Diversity is such a broad concept in our world today. As a society, the idea of diversity is elusive and challenging. Our society has evolved so much in our understanding of equality and how it is impacted by diversity. Our state and federal laws help schools provide rich learning opportunities to diverse groups of learners. Public education receives supplemental funding to address learning needs for diverse learners. One of those laws is the Individuals with Disabilities Education Act (IDEA) which has been in effect since 1990, sets strict guidelines for ensuring that all students with disabilities are served in such a way that they have access to the same free and appropriate education as their non-disabled peers.
Thanks to the legislative work of IDEA we have structured standards for providing special education at Greenville City Schools that put parents at the fore front for children. According to IDEA, all special education services start with a clear understanding of how individual learners learn while at school. Schools need parents to know students and what students need to be successful. When partnering with parents, schools can provide learning that is geared to students and their needs. Through the collection of data regarding the student and their learning, teacher-parent teams provide high quality instruction. Typically this process continues for the time that each student is in school. If at any time, a student’s family or teachers suspect that a learning difference exists for a particular student, the teacher-parent team gathers to take a close look at the performance of the student a determine if a disability is suspected. According to IDEA the team must include parents, teachers, and administrators.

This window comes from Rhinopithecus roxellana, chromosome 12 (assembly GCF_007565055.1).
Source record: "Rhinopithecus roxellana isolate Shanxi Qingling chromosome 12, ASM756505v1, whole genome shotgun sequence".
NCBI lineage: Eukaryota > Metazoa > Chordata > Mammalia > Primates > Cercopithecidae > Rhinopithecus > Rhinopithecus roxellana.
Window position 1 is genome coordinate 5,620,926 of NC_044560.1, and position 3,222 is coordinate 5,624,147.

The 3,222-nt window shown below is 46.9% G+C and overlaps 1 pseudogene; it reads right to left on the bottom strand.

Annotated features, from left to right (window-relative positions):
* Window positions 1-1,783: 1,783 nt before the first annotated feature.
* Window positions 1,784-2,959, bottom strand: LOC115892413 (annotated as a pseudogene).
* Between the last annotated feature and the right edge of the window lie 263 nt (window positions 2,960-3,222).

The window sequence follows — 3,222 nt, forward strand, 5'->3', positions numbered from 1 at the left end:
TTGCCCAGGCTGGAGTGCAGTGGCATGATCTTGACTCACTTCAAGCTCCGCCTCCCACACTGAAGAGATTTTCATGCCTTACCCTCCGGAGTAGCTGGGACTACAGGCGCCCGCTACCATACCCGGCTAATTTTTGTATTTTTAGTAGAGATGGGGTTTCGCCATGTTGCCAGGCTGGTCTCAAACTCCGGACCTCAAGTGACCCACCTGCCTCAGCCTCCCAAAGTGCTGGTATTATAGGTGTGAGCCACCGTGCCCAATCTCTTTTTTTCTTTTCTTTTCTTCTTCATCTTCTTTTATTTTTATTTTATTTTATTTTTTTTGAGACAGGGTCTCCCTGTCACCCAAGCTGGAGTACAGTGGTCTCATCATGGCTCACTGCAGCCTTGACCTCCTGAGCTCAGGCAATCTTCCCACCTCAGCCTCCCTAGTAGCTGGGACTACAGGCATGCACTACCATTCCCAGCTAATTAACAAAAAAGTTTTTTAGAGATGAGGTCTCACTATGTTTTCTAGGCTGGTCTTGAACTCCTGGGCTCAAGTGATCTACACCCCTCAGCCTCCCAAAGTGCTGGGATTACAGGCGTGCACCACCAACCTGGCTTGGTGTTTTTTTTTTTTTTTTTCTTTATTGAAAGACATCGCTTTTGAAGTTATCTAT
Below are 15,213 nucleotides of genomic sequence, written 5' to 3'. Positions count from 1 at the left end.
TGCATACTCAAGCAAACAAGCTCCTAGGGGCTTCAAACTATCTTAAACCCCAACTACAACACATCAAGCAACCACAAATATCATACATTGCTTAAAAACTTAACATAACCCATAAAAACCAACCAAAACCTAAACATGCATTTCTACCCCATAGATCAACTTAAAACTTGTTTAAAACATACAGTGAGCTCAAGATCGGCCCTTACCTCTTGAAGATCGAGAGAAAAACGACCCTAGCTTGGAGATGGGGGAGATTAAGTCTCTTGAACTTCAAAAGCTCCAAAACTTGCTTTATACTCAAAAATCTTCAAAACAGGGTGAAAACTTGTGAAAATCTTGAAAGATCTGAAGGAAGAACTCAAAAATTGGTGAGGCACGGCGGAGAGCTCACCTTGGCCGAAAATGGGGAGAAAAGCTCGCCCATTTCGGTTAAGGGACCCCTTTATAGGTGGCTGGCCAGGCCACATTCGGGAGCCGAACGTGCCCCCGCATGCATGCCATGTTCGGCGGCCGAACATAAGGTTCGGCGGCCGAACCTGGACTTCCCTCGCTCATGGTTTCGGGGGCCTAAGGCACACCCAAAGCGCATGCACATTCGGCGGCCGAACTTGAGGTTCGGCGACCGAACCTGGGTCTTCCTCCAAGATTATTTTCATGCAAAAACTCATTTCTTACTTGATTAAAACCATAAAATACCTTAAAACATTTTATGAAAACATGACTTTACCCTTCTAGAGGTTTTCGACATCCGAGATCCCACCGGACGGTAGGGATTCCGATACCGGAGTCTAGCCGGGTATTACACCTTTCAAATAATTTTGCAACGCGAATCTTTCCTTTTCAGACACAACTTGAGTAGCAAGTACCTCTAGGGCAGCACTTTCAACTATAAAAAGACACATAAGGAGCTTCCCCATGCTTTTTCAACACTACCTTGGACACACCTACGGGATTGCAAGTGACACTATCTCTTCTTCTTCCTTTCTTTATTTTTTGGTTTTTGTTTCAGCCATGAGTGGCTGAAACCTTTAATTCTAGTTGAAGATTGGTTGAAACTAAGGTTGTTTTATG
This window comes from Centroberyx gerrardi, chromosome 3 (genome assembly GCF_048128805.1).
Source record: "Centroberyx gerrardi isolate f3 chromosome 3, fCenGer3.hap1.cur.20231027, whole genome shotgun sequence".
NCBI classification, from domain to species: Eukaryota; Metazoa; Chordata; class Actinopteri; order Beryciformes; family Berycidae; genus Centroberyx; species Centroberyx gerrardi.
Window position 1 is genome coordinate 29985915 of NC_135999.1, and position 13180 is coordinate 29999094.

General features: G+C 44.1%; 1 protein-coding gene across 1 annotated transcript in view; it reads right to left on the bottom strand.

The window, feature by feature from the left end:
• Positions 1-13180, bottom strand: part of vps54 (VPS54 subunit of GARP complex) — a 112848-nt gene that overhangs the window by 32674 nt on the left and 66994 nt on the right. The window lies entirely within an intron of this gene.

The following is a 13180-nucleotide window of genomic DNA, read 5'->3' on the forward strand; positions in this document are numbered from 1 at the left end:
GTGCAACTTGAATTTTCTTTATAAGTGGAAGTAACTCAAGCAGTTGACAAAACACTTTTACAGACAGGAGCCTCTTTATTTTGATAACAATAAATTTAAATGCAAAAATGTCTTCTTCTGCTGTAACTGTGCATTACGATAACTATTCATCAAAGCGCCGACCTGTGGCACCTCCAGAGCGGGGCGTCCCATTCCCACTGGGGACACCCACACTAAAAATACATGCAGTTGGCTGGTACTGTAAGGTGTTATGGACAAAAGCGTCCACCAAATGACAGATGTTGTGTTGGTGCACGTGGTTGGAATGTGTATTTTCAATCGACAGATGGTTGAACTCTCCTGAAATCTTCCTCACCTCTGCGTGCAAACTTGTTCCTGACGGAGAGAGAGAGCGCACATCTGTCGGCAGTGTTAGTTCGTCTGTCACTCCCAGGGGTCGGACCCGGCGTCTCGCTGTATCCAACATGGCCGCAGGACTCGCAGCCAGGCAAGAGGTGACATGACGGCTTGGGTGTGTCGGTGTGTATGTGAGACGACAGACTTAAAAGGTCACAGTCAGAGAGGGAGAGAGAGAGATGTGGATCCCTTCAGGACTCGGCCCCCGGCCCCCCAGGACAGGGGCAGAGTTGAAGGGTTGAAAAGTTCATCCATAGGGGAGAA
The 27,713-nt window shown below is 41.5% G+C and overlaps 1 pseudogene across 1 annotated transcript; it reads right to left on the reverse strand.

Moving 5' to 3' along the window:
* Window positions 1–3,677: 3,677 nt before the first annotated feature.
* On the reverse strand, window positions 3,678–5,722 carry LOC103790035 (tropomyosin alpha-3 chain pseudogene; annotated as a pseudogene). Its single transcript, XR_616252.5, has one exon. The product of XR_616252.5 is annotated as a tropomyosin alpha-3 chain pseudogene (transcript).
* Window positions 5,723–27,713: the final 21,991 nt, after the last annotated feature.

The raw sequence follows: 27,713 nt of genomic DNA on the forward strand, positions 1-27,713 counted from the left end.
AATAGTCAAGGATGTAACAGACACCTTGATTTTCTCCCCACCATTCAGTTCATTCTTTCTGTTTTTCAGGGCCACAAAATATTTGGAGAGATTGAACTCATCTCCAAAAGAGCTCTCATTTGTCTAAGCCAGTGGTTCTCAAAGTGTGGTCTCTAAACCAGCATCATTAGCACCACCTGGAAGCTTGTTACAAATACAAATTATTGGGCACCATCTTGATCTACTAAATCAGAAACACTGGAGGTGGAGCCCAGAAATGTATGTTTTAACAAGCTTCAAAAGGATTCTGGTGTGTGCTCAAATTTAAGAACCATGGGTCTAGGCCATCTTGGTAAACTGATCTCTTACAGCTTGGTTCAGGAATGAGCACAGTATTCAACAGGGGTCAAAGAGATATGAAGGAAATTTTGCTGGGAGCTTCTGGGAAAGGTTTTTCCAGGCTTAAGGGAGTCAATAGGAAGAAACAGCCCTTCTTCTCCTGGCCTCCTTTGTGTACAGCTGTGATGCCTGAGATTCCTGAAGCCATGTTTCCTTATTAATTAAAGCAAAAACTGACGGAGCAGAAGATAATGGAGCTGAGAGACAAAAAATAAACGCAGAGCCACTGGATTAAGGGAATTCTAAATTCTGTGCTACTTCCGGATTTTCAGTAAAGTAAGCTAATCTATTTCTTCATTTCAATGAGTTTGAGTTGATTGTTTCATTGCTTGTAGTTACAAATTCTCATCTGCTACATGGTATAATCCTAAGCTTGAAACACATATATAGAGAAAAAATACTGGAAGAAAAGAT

Once the team suspects a disability, a multi-factored evaluation is completed. IDEA guides this process with timelines, participants, requirements, and criteria for qualifying as a student with a disability. Once again, the parent-teacher partnership works together to complete the assessment and utilizes the guidelines from IDEA to determine if the student qualifies as a student with a disability.
If the student qualifies as a student, the team works to develop an individual education plan (IEP) for the student that specifically outlines the specially designed instruction for the student’s needs. The supports and services outlined in the IEP are designed by the team and revisited annually to ensure the student’s needs are met in the educational setting.
Educational teams work hard for students throughout the special services process. These teams, including parents, develop and review the IEP plans. Team members, especially parents are able to call IEP meetings to review their student’s progress and services if concerns arise or needs change. The continued conversations of team members is essential to the success of students. As students change and grow, their needs change as well. Parents have the right to request a meeting, revoke consent for specially designed services or request further review of their student’s needs.
The team process is a great tool for students with disabilities. Parent participation is critical to the success of students. The collaboration of IEP teams including parents can dramatically impact the outcomes for students in a very positive way. IDEA outlines the process for parents to select the best options for individual students. Parents are the key to success for all students. If you have a student with a disability, your input into the development and review of the IEP as well as your participation in the IEP meeting is very important to the teachers and staff at Greenville City Schools. Without parents, the parent-teacher partnership is only half as effective. Students with diverse needs benefit greatly from the parent-teacher partnership. If you have any questions about IEP’s or specially designed services, please contact Andrea Townsend at firstname.lastname@example.org.